updated 05:05 pm EDT, Mon August 18, 2014
Child-focused version of YouTube allegedly in development
Google is adapting its services to cater for a younger audience, as the company attempts to make a play for a new generation of user, a report claims. The search company is allegedly working on various child-friendly services which children under the age of 13 will be able to use, provided it receives permission from the child's parent or guardian beforehand.
According to The Information, the search company will be creating a dashboard for parents to monitor and enable various services for their children to use. The report claims it is already creating a version of YouTube just for younger users, and that the company will start to require Google Account users who signed up on devices to supply their age, bringing them in line with those signing up via a computer.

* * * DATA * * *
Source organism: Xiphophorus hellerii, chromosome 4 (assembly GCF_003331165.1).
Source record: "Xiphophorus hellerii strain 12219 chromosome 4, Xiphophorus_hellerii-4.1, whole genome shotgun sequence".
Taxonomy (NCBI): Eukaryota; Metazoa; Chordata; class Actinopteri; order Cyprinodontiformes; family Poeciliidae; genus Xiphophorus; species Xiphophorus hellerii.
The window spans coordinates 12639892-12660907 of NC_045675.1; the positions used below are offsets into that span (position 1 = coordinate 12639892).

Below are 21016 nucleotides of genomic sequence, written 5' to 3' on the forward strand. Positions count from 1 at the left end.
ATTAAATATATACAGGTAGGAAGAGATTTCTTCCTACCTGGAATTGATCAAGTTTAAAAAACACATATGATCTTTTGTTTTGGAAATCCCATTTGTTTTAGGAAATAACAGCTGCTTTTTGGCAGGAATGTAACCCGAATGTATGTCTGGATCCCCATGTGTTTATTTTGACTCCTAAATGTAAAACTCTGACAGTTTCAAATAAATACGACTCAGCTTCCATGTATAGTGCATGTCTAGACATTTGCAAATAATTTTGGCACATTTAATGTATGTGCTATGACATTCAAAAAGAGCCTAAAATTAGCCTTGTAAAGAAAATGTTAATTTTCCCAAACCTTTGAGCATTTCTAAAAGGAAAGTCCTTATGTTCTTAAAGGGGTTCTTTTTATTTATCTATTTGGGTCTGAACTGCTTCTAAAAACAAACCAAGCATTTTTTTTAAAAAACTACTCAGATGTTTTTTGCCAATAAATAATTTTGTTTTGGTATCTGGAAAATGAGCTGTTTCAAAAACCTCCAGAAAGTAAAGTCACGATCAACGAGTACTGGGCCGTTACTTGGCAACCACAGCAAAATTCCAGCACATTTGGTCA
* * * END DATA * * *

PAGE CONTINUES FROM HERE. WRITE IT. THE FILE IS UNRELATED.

In order to do this, Google must abide by the rules laid out by the Children's Online Privacy Protection Act (COPPA,) a federal law which many sites abide by via the outright banning of users under the age of 13. Some do abide by the rules, with Microsoft and Yahoo both having policies in place regarding the creation of parental accounts to govern accounts owned by children, though there is little in the way of preventing a child from lying about their age, and in turn avoiding the parental controls.